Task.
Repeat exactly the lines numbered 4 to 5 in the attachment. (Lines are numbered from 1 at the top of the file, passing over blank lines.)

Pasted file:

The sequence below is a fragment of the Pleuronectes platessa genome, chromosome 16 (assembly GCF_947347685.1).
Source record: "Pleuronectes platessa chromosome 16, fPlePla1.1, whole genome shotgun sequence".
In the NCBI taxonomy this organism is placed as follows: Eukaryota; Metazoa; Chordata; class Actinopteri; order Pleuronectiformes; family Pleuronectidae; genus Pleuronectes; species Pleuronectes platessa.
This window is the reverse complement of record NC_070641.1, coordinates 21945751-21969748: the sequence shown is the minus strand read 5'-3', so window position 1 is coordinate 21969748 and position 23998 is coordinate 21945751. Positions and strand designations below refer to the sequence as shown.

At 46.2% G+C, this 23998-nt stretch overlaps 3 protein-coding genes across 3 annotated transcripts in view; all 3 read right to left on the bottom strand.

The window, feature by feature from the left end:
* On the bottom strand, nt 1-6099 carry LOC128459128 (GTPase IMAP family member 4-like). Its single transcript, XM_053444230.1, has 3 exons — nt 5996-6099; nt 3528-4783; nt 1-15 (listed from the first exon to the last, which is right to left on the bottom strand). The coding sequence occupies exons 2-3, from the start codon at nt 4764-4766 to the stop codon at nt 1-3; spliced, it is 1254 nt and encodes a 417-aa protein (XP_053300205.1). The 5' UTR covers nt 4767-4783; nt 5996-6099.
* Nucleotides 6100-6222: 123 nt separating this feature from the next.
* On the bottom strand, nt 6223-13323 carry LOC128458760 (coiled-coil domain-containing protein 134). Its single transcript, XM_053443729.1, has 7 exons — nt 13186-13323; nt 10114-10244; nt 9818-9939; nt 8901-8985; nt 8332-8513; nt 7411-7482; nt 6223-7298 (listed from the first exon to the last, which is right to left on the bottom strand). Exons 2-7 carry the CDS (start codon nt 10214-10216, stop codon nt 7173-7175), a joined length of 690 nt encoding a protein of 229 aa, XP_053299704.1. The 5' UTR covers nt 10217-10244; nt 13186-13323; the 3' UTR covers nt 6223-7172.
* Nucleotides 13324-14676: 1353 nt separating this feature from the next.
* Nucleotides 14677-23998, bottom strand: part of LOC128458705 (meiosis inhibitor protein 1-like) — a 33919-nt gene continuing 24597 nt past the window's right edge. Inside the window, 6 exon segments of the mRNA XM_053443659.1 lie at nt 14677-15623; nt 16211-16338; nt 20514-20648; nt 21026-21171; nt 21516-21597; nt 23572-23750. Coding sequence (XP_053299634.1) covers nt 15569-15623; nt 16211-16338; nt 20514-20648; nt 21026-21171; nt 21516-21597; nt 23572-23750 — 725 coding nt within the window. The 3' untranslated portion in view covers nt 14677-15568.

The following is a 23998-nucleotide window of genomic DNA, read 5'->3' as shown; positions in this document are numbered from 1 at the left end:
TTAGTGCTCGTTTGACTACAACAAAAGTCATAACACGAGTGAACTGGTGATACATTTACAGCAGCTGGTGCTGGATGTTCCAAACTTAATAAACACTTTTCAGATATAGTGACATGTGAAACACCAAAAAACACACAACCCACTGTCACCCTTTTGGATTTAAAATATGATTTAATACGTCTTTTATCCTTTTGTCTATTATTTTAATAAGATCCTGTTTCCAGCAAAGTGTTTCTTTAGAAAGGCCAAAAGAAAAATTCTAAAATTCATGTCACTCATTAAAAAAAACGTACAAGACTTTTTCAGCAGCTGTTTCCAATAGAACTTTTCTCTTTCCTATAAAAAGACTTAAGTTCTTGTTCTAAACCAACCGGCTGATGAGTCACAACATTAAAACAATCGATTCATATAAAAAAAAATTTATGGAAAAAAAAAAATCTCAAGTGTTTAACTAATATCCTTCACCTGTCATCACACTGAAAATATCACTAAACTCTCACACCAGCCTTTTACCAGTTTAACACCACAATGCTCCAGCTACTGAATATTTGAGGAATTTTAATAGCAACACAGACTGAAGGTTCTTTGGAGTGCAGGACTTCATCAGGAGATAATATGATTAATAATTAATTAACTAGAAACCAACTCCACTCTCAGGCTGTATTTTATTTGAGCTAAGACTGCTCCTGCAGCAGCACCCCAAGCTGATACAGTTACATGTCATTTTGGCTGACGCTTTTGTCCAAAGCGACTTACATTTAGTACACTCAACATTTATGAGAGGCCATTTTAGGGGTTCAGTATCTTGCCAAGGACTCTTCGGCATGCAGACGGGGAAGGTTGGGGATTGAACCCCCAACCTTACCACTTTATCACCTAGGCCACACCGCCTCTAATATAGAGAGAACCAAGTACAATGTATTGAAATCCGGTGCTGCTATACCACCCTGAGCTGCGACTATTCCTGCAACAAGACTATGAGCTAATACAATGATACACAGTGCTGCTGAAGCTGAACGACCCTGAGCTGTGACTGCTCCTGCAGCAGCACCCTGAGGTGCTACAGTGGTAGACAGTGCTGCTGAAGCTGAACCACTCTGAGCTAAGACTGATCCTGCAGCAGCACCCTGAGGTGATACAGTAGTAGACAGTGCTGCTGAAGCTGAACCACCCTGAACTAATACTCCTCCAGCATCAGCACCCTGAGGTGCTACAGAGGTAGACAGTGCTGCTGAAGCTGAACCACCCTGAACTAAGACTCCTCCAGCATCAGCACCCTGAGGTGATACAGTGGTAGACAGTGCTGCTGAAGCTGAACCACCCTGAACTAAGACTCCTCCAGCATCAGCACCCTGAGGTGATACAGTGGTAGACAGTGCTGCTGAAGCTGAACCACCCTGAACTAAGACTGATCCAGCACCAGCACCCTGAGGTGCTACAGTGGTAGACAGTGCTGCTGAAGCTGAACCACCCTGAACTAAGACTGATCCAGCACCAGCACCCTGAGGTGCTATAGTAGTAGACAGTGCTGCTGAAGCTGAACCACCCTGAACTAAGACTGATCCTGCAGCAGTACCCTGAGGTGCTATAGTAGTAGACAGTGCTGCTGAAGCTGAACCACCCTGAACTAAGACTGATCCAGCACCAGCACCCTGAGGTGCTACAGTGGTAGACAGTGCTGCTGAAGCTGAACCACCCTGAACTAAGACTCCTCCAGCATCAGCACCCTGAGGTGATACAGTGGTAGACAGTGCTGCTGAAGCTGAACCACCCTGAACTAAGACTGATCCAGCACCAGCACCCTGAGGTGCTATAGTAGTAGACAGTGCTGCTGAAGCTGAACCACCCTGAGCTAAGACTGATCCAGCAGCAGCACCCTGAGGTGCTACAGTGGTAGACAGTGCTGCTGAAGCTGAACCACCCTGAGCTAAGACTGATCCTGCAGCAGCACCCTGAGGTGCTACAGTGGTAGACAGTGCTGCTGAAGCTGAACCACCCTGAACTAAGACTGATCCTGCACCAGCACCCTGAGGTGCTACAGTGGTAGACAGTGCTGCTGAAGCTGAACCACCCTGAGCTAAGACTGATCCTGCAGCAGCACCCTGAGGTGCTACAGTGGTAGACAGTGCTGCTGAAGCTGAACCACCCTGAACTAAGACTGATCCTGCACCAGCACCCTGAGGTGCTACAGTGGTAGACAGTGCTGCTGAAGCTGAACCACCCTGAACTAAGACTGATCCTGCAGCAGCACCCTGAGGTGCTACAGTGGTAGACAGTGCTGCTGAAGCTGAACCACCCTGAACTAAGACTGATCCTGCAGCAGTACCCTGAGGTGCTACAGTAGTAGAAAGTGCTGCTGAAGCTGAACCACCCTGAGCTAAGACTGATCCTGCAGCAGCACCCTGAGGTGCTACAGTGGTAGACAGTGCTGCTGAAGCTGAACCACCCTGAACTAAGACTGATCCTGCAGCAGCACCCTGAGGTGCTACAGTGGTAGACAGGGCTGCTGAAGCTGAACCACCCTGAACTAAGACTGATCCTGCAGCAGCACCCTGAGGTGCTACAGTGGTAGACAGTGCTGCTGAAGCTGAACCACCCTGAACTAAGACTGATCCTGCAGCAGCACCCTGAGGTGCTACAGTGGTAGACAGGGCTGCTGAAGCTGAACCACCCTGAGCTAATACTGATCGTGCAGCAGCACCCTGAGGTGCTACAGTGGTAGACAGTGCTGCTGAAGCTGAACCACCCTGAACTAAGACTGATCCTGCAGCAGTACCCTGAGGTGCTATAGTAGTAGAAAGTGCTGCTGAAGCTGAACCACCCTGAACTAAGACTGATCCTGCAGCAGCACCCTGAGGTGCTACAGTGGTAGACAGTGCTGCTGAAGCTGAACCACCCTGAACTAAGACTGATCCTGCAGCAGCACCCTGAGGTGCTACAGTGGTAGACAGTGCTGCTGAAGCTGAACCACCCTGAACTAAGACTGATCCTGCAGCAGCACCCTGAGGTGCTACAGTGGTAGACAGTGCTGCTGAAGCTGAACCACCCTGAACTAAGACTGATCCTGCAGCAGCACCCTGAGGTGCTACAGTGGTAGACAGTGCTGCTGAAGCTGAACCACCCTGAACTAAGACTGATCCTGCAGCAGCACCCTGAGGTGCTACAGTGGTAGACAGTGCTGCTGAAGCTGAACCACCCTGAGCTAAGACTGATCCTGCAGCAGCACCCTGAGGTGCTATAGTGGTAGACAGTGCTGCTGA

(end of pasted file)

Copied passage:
This window is the reverse complement of record NC_070641.1, coordinates 21945751-21969748: the sequence shown is the minus strand read 5'-3', so window position 1 is coordinate 21969748 and position 23998 is coordinate 21945751. Positions and strand designations below refer to the sequence as shown.

At 46.2% G+C, this 23998-nt stretch overlaps 3 protein-coding genes across 3 annotated transcripts in view; all 3 read right to left on the bottom strand.